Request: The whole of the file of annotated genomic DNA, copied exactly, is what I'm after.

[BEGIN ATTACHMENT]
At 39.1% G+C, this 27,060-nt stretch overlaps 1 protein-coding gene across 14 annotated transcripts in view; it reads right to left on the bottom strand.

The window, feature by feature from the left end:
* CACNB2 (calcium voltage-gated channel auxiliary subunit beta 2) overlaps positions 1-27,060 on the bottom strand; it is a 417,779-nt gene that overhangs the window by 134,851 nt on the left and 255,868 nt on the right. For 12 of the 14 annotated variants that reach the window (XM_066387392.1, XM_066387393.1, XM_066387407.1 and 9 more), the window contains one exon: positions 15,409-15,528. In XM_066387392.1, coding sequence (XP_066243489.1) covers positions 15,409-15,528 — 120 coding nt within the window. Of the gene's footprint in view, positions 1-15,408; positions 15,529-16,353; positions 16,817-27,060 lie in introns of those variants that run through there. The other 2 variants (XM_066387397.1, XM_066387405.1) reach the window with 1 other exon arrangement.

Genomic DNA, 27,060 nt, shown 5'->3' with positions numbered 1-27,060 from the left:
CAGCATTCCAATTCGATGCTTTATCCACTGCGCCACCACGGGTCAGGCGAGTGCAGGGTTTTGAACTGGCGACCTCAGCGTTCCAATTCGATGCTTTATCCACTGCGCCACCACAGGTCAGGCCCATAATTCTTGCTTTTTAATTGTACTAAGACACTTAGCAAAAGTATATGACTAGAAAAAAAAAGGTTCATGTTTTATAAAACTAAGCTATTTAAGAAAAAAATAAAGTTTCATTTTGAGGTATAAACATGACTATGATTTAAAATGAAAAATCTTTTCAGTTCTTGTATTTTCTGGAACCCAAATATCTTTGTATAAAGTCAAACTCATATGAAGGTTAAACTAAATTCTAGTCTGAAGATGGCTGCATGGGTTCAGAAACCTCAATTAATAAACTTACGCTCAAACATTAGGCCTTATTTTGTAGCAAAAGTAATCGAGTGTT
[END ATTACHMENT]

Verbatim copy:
At 39.1% G+C, this 27,060-nt stretch overlaps 1 protein-coding gene across 14 annotated transcripts in view; it reads right to left on the bottom strand.

The window, feature by feature from the left end:
* CACNB2 (calcium voltage-gated channel auxiliary subunit beta 2) overlaps positions 1-27,060 on the bottom strand; it is a 417,779-nt gene that overhangs the window by 134,851 nt on the left and 255,868 nt on the right. For 12 of the 14 annotated variants that reach the window (XM_066387392.1, XM_066387393.1, XM_066387407.1 and 9 more), the window contains one exon: positions 15,409-15,528. In XM_066387392.1, coding sequence (XP_066243489.1) covers positions 15,409-15,528 — 120 coding nt within the window. Of the gene's footprint in view, positions 1-15,408; positions 15,529-16,353; positions 16,817-27,060 lie in introns of those variants that run through there. The other 2 variants (XM_066387397.1, XM_066387405.1) reach the window with 1 other exon arrangement.

Genomic DNA, 27,060 nt, shown 5'->3' with positions numbered 1-27,060 from the left:
CAGCATTCCAATTCGATGCTTTATCCACTGCGCCACCACGGGTCAGGCGAGTGCAGGGTTTTGAACTGGCGACCTCAGCGTTCCAATTCGATGCTTTATCCACTGCGCCACCACAGGTCAGGCCCATAATTCTTGCTTTTTAATTGTACTAAGACACTTAGCAAAAGTATATGACTAGAAAAAAAAAGGTTCATGTTTTATAAAACTAAGCTATTTAAGAAAAAAATAAAGTTTCATTTTGAGGTATAAACATGACTATGATTTAAAATGAAAAATCTTTTCAGTTCTTGTATTTTCTGGAACCCAAATATCTTTGTATAAAGTCAAACTCATATGAAGGTTAAACTAAATTCTAGTCTGAAGATGGCTGCATGGGTTCAGAAACCTCAATTAATAAACTTACGCTCAAACATTAGGCCTTATTTTGTAGCAAAAGTAATCGAGTGTT